Demanding senior drill instructor instills discipline
| | January 31, 2003
MARINE CORPS RECRUIT DEPOT SAN DIEGO, Calif. --
A hornet lands on a recruit's face in the middle of a uniform inspection and begins to crawl up and down. It starts to tickle and then becomes an unsettling itch. Drops of sweat pour down the recruit's face as the itching becomes more and more unbearable. What makes this recruit stand still? Why doesn't he swat the hornet away? The answer is simple. He has discipline.
Where does this discipline come from? Discipline is instilled in Marines from day one, according to Staff Sgt. Adam L. Sandercock, senior drill instructor, Platoon 1142, Company C.
"Discipline is what it all boils down to," said Sandercock. "If you instill discipline from day one, more often than not, you will be satisfied with the finished product."
Growing up in Salem, Ore., Sandercock said he has known discipline for a long time. He has worked fulltime since high school.
As a senior in high school, he knew he was destined for the military, but he didn't know what branch was right for him. When a Marine Corps recruiter contacted him, he decided the Corps was for him.
"I knew it was time for me to get my life going in some kind of positive direction," said Sandercock. "I contacted my recruiter and off I went."
In February 1993, Sandercock arrived at the Depot, and was in for quite a ride. He said the drill instructors were loud and intense from the very beginning, and they never let up.
"I just remember seeing the drill instructors everywhere," said the scratchy-voiced Marine. "They would always be wherever I was, even if I didn't think they were anywhere close. They motivated me and taught me discipline in ways I never thought were possible. They were relentless."
After recruit training and Marine Combat Training, Sandercock was off to motor transportation school at Camp Johnson, N.C.
From there, he went to Okinawa, Japan, for his first duty station. Once he reached the rank of sergeant, he applied for Inspector Instructor duty and was accepted and stationed in Boise, Idaho.
"Up to this point, I and I duty was the highlight of my career," said Sandercock. "That is where I got my first taste of teaching Marines and I ultimately volunteered for drill instructor duty. I really enjoy teaching."
Sandercock said he became a drill instructor to teach Marines while they were early in their Marine Corps careers.
"As a recruit, one is more open to training, mainly because they have to do what they're told," said Sandercock. "Discipline factors into (training) very much because in recruit training, they all have to look the same, say the same things and do the same training."
Sandercock came into his first training cycle somewhat unprepared, he admitted. The long hours increased his stress and added several personal discomforts.
"From the way we have to yell, our voices tend to (become) hoarse. We are constantly moving around and our feet swell. It's little things like that I wasn't expecting. I used the discipline I knew to overcome those things," said Sandercock.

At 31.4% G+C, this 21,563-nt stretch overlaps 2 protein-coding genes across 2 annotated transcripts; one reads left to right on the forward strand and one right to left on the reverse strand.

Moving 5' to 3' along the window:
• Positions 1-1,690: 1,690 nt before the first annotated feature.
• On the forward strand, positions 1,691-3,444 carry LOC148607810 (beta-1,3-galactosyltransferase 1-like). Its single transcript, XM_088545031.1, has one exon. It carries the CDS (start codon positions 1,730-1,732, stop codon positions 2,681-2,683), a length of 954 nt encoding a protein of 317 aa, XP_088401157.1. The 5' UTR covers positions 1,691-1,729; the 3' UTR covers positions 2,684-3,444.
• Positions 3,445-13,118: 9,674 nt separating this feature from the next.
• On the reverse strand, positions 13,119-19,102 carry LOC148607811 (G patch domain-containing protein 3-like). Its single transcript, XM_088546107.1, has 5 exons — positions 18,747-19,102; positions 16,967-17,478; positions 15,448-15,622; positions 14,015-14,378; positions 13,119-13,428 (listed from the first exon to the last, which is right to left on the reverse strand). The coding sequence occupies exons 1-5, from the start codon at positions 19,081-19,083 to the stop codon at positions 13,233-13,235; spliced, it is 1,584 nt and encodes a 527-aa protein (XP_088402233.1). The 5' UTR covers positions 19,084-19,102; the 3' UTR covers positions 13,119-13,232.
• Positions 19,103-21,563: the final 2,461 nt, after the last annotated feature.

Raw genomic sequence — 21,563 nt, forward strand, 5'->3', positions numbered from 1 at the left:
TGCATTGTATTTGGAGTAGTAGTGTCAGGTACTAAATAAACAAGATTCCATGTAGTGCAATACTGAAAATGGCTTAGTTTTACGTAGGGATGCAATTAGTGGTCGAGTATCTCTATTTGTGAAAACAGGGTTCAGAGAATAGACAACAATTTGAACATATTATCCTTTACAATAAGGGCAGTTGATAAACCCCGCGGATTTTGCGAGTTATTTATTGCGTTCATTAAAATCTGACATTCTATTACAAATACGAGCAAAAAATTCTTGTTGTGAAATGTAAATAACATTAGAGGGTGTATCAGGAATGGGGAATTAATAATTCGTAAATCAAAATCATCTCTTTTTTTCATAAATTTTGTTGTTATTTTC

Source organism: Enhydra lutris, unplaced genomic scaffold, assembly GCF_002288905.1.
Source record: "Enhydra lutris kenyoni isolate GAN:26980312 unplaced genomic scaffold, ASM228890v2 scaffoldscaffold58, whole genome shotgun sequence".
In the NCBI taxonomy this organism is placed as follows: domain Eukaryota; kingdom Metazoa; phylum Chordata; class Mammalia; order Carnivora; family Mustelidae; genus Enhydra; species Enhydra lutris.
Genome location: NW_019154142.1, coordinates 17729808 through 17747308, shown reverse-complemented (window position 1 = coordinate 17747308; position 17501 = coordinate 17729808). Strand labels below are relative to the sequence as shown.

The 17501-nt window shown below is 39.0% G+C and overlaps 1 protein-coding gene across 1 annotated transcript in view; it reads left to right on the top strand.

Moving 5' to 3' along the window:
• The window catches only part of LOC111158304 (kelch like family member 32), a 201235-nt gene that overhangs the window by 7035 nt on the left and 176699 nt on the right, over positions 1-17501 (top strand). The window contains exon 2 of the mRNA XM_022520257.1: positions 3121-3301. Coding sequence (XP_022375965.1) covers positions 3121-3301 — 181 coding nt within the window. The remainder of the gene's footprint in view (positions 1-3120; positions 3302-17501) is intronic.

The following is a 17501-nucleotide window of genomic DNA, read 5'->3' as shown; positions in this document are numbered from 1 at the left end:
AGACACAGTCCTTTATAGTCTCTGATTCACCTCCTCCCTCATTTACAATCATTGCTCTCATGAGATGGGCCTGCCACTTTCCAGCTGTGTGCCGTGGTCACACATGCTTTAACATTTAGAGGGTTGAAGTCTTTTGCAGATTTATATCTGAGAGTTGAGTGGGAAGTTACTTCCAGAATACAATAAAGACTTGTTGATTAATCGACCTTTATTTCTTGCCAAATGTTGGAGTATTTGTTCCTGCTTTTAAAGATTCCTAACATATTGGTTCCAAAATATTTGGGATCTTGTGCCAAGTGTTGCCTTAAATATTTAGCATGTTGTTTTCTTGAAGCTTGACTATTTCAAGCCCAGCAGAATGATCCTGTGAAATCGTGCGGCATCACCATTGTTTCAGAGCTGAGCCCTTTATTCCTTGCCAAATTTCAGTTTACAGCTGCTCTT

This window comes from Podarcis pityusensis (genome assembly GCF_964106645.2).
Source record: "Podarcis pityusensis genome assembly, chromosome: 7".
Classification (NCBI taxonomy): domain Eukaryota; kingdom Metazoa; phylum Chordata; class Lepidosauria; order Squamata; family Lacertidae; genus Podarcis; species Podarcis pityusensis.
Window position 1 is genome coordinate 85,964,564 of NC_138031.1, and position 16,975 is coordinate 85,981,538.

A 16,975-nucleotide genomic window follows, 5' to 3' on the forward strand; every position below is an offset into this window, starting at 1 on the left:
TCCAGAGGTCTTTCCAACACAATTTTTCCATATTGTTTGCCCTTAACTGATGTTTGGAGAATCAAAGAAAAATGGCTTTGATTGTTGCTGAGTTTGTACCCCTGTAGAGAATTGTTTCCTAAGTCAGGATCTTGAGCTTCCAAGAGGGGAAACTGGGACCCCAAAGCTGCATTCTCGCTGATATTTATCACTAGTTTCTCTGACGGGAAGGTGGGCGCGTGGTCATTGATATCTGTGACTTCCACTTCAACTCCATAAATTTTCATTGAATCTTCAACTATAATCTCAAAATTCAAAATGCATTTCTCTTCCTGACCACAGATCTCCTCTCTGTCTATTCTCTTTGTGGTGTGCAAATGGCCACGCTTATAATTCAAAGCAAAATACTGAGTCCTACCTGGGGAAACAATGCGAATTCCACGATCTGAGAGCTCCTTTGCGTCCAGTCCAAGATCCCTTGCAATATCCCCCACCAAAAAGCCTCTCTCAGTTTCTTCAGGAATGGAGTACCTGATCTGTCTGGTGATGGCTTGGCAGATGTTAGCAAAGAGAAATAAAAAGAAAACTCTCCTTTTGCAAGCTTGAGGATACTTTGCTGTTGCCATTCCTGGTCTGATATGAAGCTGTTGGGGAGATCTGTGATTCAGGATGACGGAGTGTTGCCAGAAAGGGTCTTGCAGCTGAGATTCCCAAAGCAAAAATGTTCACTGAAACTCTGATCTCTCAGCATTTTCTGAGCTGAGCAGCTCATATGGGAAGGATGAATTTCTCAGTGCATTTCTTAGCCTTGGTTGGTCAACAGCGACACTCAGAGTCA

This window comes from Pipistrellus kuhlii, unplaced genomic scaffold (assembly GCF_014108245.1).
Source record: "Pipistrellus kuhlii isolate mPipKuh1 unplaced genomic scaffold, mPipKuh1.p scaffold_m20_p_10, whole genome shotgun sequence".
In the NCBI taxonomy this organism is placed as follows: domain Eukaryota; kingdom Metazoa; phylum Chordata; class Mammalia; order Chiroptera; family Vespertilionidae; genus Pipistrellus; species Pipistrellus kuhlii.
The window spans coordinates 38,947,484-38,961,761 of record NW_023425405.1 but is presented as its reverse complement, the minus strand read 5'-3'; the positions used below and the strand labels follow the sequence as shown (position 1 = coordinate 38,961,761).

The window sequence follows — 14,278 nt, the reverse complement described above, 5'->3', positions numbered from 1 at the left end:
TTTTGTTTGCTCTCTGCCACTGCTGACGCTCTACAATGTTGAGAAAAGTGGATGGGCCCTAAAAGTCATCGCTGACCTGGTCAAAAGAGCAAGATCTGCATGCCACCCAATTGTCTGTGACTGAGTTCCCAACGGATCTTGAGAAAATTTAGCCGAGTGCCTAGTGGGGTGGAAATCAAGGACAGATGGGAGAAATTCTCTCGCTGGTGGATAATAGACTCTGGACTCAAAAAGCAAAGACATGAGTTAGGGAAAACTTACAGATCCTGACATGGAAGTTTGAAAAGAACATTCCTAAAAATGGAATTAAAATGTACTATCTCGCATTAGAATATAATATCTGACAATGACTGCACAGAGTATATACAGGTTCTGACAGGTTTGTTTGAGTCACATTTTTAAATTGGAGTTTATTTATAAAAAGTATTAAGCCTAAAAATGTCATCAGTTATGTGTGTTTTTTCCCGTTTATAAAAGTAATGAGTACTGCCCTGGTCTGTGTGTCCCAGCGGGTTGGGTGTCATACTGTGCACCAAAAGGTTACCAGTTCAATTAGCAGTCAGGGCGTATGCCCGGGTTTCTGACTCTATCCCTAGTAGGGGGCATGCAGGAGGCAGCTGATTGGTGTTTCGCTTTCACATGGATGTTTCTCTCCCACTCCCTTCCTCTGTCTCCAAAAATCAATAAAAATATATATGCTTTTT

Somewhat downtrodden in his first cycle, he used advice from more experienced drill instructors. Eventually, the 28-year-old molded himself into his ideal, model of a drill instructor.
"Staff Sgt. Sandercock has really become an awesome teacher," said Staff Sgt. David S. Baldock, drill instructor, Platoon 1137, Company C. "The way he instills discipline into his recruits is uncanny. He makes awesome Marines."
Once he finished his first cycle, he felt relieved, but most of all, accomplished.
"I felt a huge sense of pride and accomplishment after my first cycle," said Sandercock. "I felt great pride knowing that I make Marines. I also began to understand the importance of my job; the future of the Marine Corps depends on the drill instructors and how we teach the recruits. We have a strict, simple mission, and that is to make Marines."
Sandercock said he tries to teach the recruits the monumental importance of a Marine's sense of discipline.
"The Marines have a tradition to uphold, and as Marines, are obligated to rise up to the highest standards possible," said Sandercock.
Sandercock said his techniques have produced good results. As a junior drill instructor, one of his platoons was selected as the honor platoon, and last cycle, he was given the Band of Brothers award, which is an award given to the most outstanding drill instructor in Company C.
"The award doesn't compare to what I get from the recruits I train. I get to see their progress and the more disciplined they become, the better Marines they become. Being a drill instructor is by far the most challenging and rewarding thing I've ever done," said Sandercock.
This is Sandercock's last cycle as a drill instructor. Over the past two years, he has made hundreds of Marines.
With his time in the "trenches" winding down, he plans to spend his free time fishing and big game hunting, a pastime he has enjoyed since he was a youth.
Discipline is the major training tool Sandercock uses, but he said he has gained more discipline himself.
"Since becoming a drill instructor, I have gradually learned to be more disciplined in all walks of life," said Sandercock. "I learned to practice what I preach, and it will help me in everything else I do."